The NBA’s swift apology to Chinese fans for a single tweet in support of Hong Kong protestors is part of a troubling trend: The Communist Party in Beijing is setting boundaries for what Americans more than 7,000 miles away are willing to say on sensitive issues.
Why it matters: This isn't a covert operation. It's China using its market power to bully American companies and organizations in broad daylight — and muzzle free speech.
"When it has to do with market access in China and profits ... they will bend over backwards to apologize," says Bonnie Glaser, an expert on China at the Center for Strategic and International Studies.
- The big picture: U.S. companies are increasingly weighing in on social and political issues at home. But when it comes to China — in particular to Hong Kong or to mass detentions of Muslims in Xinjiang — they’re silent.
The latest: An image that Houston Rockets' general manager Daryl Morey tweeted — then quickly deleted — that backed Hong Kong's pro-democracy protests kicked off a firestorm in China.
- Both Morey and the NBA backtracked after offending Chinese fans. But the Chinese government, the Chinese Basketball Association and multiple Chinese businesses have severed ties with the Rockets, reports Axios' Kendall Baker.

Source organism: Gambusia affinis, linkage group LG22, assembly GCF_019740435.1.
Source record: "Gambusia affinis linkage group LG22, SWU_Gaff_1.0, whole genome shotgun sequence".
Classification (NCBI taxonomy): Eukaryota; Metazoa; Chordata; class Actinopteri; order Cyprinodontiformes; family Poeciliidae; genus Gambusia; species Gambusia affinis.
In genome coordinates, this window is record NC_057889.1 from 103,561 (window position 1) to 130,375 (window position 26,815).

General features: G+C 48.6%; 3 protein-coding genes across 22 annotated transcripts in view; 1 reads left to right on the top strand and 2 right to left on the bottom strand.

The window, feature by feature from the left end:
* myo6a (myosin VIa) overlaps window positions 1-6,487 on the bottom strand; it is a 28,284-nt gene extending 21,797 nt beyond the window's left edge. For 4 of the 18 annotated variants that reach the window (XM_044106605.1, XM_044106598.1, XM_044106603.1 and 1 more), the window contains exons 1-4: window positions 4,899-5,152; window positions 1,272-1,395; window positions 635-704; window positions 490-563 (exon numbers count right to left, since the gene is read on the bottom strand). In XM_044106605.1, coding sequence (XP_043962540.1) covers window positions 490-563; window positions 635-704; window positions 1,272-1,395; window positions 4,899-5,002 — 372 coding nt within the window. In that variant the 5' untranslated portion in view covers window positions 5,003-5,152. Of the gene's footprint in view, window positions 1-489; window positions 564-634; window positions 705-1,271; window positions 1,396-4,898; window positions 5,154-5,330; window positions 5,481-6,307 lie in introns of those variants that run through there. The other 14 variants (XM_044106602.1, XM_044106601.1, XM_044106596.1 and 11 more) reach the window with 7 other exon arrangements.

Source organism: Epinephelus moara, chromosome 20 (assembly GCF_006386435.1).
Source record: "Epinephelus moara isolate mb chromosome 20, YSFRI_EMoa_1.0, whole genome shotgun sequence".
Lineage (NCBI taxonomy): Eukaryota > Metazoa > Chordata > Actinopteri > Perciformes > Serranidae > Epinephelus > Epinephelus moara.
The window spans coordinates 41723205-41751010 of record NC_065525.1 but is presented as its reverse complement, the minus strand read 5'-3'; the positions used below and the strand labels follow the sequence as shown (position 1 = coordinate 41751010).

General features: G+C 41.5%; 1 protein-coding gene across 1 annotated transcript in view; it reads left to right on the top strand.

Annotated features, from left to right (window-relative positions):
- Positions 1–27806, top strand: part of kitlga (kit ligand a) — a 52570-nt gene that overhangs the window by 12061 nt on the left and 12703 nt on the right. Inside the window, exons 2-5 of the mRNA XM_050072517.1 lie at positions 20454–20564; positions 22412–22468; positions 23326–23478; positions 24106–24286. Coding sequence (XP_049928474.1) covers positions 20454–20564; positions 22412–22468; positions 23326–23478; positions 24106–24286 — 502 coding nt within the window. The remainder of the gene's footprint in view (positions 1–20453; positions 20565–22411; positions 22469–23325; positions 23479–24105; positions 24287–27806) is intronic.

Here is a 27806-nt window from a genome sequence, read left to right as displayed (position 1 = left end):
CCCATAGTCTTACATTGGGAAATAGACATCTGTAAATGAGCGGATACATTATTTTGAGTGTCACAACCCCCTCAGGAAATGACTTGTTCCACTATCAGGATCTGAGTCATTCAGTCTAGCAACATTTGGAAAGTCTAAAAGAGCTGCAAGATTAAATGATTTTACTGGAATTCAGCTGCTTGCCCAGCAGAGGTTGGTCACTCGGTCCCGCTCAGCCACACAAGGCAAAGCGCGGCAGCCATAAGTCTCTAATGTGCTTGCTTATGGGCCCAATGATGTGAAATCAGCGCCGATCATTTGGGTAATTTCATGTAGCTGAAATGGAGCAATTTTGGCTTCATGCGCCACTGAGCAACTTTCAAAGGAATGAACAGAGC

- Hanging in the balance is an NBA-Tencent streaming deal worth billions, the support of millions of Chinese fans and Morey's job.
Kia Kokalitcheva and Sara Fischer at Axios:
- Video game company Activision Blizzard, which is partly owned by Chinese company Tencent, censored a professional player and rescinded his competition prize money after he expressed support for the Hong Kong protesters.
- The Chinese government also banned (and virtually scrubbed from its domestic internet) the animated show "South Park" after its latest episode criticized the country's censorship.
Before these Hong Kong protests, the most visible flashpoint has been Taiwan. Airlines quickly caved to Chinese demands to change drop-down menus and maps to read "Taiwan, China" rather than simply "Taiwan." Taiwan is a self-ruled democracy that Beijing insists be treated as part of mainland China. China's aviation authority demands Hong Kong and Macau must also be clearly labeled as part of China.
But the companies themselves rarely stand against the Chinese government: Gap (GPS) last year apologized for a T-shirt with a map of China that did not include Taiwan. Tech blogs noticed this week that Apple is hiding the Taiwan flag from its emoji keyboard for users whose iOS settings are Hong Kong or Macau. Last year, a Marriott (MAR) employee was quickly fired, and Marriott apologized, for liking a social media post about Tibet.
It goes beyond just swallowing your democratic principles to sell T-shirts or plane tickets. It's a major concern for China hawks who say the regime uses American technology at odds with American human rights standards — say, to track Hong Kong protestors or to monitor and detain Muslim minorities in the remote Northwest of the country.